Here’s What the Inflation Reduction Act Will Do For You

I’m proud to be a third-generation Nevadan. I had a grandfather who worked in the casinos and a grandmother who worked retail her whole life. When they retired, all they wanted was to retire with dignity. They relied on their Social Security and Medicare. And I remember I used to sit down with my grandma while she was going through her notebook where she kept all her bills, helping her figure out how to budget and make things work. She needed to pay her energy bills, her groceries, and a roof over her head, among other things. And I remember thinking, “nobody should have it this tough after working so hard in this state.”


I carry those memories with me every day as Nevada’s senator. It’s why I have always fought to protect Medicare and Social Security and worked hard to lower costs for Nevadans.


We’re all feeling the impacts of inflation. I hear from my mother every time she goes to the grocery store and from people in every corner of our state, too.


That’s why I fought so hard to pass the Inflation Reduction Act, critical legislation to cut costs for our families. This new law is going to bring down prescription drug and health care costs, fight inflation, cut the deficit, and create clean energy jobs in Nevada.


It’s going to do all that by closing tax loopholes for the ultra-wealthy and making sure corporations pay their fair share, just like everyone else. It cracks down on the billionaires and tax cheats who pay ZERO in taxes and leave middle class families to pick up the tab.


Not a single Nevadan making under $400,000 will see any change in their taxes owed. In fact, this law will save $300 billion in taxpayer money and reduce the deficit.


Since the passage of the Inflation Reduction Act, I’ve met with seniors in Las Vegas and Reno whose health care costs were having serious impacts on their abilities to retire comfortably. Nevadans across the state are going to feel the positive impact of this law. It’s going to save our seniors money, and it’s going to save lives, as well.


Thanks to this law, the out-of-pocket cost of insulin for Medicare recipients will now be capped at $35 a month. That will make life-saving medication affordable for thousands of Nevada seniors with diabetes who desperately need it.


One of the seniors I met with last week, Honey, pays $100 for her insulin. But now, she’ll only have to pay $35 per month. That’s going to make a huge difference and help her and so many other Nevadans live more comfortably and not have to worry about how they’ll pay for the medicine they need.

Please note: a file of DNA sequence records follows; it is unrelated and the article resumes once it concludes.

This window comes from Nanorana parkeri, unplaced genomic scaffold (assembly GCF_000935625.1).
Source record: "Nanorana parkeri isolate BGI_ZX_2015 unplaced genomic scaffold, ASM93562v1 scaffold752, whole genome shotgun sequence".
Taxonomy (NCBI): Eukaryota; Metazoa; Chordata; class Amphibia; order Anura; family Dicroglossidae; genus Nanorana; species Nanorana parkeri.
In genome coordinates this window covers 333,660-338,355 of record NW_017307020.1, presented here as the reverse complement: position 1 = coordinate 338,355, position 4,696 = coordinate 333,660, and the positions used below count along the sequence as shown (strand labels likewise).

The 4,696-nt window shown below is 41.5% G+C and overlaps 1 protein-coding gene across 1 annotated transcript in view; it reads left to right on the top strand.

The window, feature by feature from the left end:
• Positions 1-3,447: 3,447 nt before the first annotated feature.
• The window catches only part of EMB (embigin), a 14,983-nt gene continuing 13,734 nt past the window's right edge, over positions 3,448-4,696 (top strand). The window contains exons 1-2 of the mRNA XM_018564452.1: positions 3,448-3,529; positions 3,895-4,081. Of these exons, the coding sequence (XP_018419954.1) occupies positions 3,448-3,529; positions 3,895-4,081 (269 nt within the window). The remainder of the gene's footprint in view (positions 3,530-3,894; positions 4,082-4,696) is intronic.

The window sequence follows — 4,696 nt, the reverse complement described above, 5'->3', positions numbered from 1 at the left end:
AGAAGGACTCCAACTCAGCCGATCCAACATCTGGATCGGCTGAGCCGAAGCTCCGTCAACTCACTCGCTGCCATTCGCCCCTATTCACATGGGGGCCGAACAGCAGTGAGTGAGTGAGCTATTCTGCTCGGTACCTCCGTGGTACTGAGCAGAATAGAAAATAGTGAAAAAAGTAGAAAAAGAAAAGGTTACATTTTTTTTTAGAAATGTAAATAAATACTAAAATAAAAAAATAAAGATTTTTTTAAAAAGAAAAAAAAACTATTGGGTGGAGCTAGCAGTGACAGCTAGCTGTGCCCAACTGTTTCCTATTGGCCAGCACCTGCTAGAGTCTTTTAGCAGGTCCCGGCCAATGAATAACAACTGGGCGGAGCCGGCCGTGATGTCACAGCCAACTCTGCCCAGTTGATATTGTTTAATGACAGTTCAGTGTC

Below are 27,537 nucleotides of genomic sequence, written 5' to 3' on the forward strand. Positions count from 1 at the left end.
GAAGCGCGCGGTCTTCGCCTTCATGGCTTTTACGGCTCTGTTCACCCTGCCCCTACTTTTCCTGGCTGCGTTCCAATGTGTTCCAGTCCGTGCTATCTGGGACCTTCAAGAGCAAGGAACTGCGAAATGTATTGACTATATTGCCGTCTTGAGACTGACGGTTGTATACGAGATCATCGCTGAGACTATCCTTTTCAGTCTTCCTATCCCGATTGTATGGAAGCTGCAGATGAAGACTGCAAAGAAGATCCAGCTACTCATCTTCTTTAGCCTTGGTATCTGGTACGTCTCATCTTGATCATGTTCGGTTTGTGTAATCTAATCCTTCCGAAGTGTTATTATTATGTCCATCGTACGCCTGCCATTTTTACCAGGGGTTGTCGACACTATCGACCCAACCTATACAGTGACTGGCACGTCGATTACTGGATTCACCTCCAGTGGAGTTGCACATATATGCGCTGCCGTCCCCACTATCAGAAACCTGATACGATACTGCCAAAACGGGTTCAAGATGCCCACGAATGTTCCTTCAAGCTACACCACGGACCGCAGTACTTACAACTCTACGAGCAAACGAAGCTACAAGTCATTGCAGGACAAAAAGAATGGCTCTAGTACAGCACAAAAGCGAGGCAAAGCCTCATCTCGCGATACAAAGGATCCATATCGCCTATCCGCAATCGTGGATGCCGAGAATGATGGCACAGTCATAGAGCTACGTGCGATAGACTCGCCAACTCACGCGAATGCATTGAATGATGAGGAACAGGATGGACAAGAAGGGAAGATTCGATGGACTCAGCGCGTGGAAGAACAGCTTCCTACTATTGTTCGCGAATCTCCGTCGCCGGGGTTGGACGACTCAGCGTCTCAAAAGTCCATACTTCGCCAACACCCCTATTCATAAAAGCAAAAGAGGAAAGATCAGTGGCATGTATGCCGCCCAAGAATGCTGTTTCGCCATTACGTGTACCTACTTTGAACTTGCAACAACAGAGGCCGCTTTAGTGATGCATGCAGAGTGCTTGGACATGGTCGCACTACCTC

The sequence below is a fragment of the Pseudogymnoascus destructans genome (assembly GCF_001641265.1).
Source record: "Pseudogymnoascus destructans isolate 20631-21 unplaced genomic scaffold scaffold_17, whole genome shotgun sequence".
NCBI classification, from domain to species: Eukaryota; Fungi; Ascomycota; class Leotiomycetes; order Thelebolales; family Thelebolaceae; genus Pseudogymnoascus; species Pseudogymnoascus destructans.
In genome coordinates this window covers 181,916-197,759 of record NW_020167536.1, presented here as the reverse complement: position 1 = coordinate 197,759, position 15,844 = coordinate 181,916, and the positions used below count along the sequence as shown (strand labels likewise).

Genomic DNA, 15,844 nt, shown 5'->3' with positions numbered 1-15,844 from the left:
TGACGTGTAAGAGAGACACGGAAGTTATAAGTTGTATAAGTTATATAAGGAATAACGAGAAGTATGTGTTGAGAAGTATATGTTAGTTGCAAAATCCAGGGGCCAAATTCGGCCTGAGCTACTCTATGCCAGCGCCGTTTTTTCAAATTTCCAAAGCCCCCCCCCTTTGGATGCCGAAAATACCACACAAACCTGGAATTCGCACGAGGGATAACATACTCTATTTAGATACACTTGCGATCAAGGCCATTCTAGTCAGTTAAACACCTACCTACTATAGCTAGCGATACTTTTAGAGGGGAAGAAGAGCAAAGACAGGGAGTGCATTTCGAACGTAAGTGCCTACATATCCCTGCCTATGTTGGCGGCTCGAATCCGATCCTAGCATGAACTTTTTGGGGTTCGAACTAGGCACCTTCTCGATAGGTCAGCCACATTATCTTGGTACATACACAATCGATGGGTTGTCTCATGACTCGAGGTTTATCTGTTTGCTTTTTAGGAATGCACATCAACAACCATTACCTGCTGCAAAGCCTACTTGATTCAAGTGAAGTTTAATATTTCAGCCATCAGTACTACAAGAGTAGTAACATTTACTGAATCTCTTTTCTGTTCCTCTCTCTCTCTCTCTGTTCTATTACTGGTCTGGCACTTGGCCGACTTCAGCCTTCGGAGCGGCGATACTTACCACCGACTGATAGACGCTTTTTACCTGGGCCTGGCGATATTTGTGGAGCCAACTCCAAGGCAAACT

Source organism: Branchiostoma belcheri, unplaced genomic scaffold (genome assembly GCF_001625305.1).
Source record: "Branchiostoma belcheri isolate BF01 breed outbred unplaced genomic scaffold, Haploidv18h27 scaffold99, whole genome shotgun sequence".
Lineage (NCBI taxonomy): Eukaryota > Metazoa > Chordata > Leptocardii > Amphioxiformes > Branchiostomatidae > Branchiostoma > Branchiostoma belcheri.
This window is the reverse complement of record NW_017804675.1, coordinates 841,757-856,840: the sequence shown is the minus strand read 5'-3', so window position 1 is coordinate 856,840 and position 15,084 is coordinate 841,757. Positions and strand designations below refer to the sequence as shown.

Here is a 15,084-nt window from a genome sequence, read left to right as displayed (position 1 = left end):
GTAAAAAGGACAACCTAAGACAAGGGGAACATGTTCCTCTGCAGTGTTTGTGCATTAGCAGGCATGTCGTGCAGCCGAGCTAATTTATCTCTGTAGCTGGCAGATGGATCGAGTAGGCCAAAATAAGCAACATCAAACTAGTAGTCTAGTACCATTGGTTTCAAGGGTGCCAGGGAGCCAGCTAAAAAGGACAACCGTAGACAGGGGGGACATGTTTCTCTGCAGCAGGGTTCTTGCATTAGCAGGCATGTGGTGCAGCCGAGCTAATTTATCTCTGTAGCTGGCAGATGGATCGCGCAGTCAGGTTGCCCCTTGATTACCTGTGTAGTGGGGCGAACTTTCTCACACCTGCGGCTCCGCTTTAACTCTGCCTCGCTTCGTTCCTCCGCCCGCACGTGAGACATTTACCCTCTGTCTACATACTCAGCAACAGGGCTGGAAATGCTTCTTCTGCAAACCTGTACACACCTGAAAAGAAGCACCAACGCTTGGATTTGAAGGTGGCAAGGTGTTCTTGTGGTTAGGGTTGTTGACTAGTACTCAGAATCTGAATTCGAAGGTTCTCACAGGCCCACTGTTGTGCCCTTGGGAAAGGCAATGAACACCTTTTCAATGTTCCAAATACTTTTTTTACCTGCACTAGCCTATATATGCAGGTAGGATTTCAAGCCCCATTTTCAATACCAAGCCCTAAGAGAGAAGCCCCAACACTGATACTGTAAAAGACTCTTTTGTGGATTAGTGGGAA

For decades, Big Pharma lobbyists prevented Medicare from negotiating lower drug prices. AARP and other pro-consumer groups helped change that. The Inflation Reduction Act finally allows Medicare to use its purchasing power to lower drug prices. That’s a great deal for those who need life-saving medicine and for taxpayers.


While we’re lowering costs, we also need to prepare for our future. The Inflation Reduction Act will help us combat climate change and create thousands of good-paying jobs in solar, wind, and geothermal energy. No state is better positioned to capitalize on these investments than we are here in Nevada. That’s going to give an incredible boost to our economy and keep us on the front lines of a clean energy future.


Right now, the drought crisis we’re experiencing is impacting our daily lives. We’ve all seen Lake Mead and read the stories about the water levels at record lows. That’s why I fought to deliver an additional $4 billion to address the drought in the west and bring more water into Nevada.


The Inflation Reduction Act is going to strengthen our economy and make life easier for Nevada families and our seniors.


We’re facing unprecedented challenges, and it’s more important than ever that we have leaders in office who will work hard for Nevadans and always put our state first. I promise you this: I will continue fighting to lower costs, create good-paying jobs, and make sure our economy works for every single Nevadan.

Nevada Politics Opinion-Editorial